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The Dodgers sale is being financed by people’s insurance money. Is this a problem?

Apr 10, 2012, 12:03 PM EST

Image (1) dodgers%20logo.jpg for post 3955

Over at the New York Times’ Deal Book blog, Andrew Ross Sorkin notes that the sale of the Dodgers to the group led by Magic Johnson — but really controlled by Guggenheim Partners’ Mark Walter — is being financed with insurance policy dough:

In addition to their own cash, Mr. Walter plans to use money from Guggenheim subsidiaries that are insurance companies — some state-regulated — to pay for a big chunk of his purchase of the Dodgers. Guggenheim controls Guggenheim Life, a life insurer, and Security Benefit, which manages some $30 billion, among others.

Using insurance money — which is typically supposed to be invested in simple, safe assets — to buy a baseball team, the ultimate toy for the ultrarich, seems like a lawsuit waiting to happen.

Sorkin explains that this is especially problematic given what seemed to be a significant overpay for the team and given that Walter has said that he’s not too concerned about immediate profitability. What of the fiduciary duties to the policy holders, he wonders.

While Sorkin seems pretty alarmed by this, he later makes mention of the fact that long-term holdings are not unheard of for insurance-backed investments.  And this is where I think the alarm should stop. Remember: the Dodgers nearly quintupled in value during the McCourt years, despite historic mismanagement by Frank McCourt.

While I appreciate that there is a bubble element to elevating franchise values in any given short period of time, sports teams have proven to be a safer investment than just about anything over the past, well, forever.  It’s like a license to print money.

  1. b7p19 - Apr 10, 2012 at 12:13 PM

    I don’t care if it’s being financed by the Devil himself! Just finish this damn sale!

  2. Gordon - Apr 10, 2012 at 12:25 PM

    Is the team being bought by Mark Walter or by Guggenheim Partners? If its the firm, then I could see how this would be allowed. If it’s Walter, then it sounds like commingling personal & company assets, which might arise in a lawsuit.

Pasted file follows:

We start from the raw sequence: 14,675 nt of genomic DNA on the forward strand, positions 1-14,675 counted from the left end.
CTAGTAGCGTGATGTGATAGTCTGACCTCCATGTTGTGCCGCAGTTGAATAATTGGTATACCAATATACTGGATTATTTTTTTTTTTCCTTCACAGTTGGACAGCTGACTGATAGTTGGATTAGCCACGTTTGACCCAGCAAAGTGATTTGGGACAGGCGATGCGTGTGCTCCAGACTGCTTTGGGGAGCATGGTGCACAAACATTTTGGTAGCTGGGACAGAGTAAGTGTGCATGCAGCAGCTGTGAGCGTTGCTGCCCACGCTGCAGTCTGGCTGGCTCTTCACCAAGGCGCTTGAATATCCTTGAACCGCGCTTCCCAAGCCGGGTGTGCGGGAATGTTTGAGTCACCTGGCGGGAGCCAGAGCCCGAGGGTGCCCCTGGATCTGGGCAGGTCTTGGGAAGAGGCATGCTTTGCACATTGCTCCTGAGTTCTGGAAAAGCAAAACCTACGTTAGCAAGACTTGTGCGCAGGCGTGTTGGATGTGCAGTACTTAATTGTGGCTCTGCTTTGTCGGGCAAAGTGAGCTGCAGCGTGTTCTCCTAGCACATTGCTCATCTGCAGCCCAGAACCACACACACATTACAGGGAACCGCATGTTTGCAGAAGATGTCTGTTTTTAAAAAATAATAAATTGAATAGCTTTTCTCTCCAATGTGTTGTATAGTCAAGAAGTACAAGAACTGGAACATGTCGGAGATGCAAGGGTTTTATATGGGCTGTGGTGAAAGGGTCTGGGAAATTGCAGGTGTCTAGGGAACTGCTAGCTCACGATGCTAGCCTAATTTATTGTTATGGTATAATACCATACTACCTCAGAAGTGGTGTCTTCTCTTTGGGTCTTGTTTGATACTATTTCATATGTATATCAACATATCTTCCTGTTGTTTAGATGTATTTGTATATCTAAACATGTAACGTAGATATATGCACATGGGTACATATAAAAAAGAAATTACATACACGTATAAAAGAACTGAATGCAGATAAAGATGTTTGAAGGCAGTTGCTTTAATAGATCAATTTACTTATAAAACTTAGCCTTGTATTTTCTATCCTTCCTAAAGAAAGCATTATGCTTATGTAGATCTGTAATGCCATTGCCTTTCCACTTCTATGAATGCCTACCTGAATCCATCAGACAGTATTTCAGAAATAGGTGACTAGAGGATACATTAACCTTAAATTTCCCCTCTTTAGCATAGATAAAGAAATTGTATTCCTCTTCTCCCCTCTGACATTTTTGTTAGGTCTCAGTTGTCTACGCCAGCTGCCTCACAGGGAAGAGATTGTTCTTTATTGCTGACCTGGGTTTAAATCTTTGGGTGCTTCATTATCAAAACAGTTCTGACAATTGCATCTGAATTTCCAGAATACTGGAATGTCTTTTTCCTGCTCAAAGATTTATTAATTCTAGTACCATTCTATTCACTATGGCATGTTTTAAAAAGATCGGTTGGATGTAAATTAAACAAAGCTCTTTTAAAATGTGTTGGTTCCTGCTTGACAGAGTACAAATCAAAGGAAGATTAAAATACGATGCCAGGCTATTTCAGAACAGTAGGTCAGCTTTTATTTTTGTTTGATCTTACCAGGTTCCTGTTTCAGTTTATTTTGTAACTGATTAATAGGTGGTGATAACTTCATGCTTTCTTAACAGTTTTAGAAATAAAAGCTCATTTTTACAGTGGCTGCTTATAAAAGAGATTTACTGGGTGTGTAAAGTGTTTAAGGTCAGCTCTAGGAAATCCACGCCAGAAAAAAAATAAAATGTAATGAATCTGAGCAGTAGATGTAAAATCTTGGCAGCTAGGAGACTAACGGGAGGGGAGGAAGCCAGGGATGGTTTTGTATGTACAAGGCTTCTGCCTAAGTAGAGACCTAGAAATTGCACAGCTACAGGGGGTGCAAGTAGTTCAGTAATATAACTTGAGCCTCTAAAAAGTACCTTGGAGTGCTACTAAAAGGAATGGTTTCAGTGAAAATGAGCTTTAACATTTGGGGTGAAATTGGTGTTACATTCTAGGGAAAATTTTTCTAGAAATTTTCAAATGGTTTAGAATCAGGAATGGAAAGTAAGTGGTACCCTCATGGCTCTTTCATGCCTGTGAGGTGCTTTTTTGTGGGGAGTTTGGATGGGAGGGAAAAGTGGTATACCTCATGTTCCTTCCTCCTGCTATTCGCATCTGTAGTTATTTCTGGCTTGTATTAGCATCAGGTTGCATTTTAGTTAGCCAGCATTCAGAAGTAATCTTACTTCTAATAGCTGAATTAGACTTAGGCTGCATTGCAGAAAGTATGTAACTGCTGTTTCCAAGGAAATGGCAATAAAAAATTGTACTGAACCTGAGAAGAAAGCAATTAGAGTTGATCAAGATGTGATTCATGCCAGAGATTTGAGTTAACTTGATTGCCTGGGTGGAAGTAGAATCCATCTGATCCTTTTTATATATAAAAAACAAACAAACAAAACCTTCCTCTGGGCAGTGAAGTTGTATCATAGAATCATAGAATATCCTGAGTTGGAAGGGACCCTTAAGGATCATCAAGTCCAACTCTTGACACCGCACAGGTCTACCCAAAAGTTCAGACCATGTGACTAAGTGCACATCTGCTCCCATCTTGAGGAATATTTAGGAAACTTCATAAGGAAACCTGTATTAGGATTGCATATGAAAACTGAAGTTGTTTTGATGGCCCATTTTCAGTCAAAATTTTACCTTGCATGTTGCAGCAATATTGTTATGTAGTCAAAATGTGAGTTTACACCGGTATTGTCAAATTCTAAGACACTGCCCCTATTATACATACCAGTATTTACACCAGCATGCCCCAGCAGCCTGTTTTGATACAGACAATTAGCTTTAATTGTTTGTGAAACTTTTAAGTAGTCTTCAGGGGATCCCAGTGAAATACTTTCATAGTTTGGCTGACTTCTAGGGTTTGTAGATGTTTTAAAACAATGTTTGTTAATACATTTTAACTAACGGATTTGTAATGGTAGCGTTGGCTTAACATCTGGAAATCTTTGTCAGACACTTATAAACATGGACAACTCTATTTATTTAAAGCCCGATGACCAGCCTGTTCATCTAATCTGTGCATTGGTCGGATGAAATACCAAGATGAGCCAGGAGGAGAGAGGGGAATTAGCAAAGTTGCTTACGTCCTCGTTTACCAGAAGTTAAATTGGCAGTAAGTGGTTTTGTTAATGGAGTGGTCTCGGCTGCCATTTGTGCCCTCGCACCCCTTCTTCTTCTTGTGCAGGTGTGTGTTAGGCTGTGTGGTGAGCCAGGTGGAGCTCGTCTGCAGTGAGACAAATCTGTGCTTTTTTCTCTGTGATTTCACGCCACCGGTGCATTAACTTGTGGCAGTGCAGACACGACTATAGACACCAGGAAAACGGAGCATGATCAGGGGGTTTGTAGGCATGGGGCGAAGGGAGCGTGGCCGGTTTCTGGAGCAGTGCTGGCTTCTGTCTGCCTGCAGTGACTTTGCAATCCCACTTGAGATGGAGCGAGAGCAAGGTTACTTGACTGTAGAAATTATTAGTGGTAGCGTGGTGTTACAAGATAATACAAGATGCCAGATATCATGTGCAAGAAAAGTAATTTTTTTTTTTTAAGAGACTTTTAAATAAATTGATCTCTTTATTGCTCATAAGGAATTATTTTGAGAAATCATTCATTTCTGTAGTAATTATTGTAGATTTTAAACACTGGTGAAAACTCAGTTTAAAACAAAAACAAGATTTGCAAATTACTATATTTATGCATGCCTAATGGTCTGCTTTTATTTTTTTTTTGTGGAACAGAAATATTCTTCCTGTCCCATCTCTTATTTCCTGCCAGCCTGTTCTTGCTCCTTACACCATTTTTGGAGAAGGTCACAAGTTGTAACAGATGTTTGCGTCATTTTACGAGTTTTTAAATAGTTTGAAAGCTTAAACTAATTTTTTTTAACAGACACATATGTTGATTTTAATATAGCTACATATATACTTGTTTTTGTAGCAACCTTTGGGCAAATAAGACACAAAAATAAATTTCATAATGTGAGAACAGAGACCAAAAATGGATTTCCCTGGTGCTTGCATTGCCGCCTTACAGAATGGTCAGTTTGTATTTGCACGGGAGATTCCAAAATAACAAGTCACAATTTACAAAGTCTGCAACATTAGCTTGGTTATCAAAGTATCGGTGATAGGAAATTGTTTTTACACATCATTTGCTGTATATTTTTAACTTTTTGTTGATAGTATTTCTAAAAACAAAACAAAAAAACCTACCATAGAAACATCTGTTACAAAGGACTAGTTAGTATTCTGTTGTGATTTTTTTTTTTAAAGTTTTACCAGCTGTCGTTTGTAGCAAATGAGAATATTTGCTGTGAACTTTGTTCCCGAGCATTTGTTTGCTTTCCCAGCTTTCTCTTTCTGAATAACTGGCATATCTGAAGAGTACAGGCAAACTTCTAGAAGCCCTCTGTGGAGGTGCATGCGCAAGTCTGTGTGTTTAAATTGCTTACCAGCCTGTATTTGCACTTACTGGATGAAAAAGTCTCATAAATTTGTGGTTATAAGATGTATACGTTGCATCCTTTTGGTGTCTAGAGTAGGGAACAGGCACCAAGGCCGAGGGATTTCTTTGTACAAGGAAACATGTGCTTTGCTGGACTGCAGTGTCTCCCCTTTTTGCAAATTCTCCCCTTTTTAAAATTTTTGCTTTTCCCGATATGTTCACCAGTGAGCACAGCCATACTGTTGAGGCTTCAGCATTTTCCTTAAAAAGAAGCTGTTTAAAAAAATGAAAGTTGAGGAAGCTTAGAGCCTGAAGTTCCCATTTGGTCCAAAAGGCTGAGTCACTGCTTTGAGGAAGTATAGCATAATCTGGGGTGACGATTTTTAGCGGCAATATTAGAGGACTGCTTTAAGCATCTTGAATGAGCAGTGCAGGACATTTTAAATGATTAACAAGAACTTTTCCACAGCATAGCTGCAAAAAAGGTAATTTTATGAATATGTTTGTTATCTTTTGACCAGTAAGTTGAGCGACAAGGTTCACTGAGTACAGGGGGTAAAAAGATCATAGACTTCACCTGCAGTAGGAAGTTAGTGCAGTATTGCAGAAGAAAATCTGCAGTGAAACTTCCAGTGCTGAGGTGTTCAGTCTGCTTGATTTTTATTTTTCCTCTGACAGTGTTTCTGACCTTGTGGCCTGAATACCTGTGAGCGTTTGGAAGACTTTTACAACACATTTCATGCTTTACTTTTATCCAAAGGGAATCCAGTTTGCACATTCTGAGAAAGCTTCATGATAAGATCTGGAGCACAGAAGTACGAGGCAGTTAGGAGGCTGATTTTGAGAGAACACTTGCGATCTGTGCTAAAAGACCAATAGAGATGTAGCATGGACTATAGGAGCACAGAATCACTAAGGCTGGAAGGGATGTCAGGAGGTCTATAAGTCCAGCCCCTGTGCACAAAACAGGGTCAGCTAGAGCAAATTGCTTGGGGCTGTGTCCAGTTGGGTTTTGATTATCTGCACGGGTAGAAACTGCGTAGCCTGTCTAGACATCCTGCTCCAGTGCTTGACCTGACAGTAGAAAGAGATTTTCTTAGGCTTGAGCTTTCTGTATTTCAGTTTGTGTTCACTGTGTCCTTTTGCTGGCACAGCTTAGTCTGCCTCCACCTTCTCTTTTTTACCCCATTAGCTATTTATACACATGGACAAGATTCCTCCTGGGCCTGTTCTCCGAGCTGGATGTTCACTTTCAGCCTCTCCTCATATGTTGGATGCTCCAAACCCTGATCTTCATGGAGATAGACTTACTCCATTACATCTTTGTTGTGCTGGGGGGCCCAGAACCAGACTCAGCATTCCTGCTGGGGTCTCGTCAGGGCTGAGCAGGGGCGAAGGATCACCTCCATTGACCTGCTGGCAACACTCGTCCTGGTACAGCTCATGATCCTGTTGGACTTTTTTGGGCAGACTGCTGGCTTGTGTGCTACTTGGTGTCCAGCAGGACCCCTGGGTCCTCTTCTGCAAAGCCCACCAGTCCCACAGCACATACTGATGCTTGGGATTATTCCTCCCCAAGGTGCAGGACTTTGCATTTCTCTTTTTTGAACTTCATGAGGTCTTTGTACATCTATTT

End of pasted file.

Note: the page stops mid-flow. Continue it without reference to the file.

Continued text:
3. Marty - Apr 10, 2012 at 12:27 PM

    While I appreciate that there is a bubble element to [home] values in any given short period of time, [real estate has] proven to be a safer investment than just about anything over the past, well, forever.  It’s like a license to print money.

    There, corrected that for you. Feel better about the veracity of that statement?

  4. yankeesfanlen - Apr 10, 2012 at 12:30 PM

    Varies by state standards but reserves for policyholders must be done by actuarial formulas. They’re risking P&L part of the premiums and the rest is just the same as any other investment. No harm done- or allowed to be- here.

  5. badmamainphilliesjamas - Apr 10, 2012 at 12:31 PM

    This makes for a great headline, but is probably much ado about nothing.

    It’s unclear from the article just how much of the revenue from the insurance business is even being used to fund the purchase. The insurance companies must meet the reserve requirements set by state regulators. Beyond that, companies routinely finance large-scale real estate developments, arguably more speculative than major sports franchises.

  6. dowhatifeellike - Apr 10, 2012 at 12:37 PM

    Buffett made his billions by investing the float from his insurance operations. As long as it’s done responsibly, I don’t see a problem.

  7. sportsdrenched.com - Apr 10, 2012 at 12:53 PM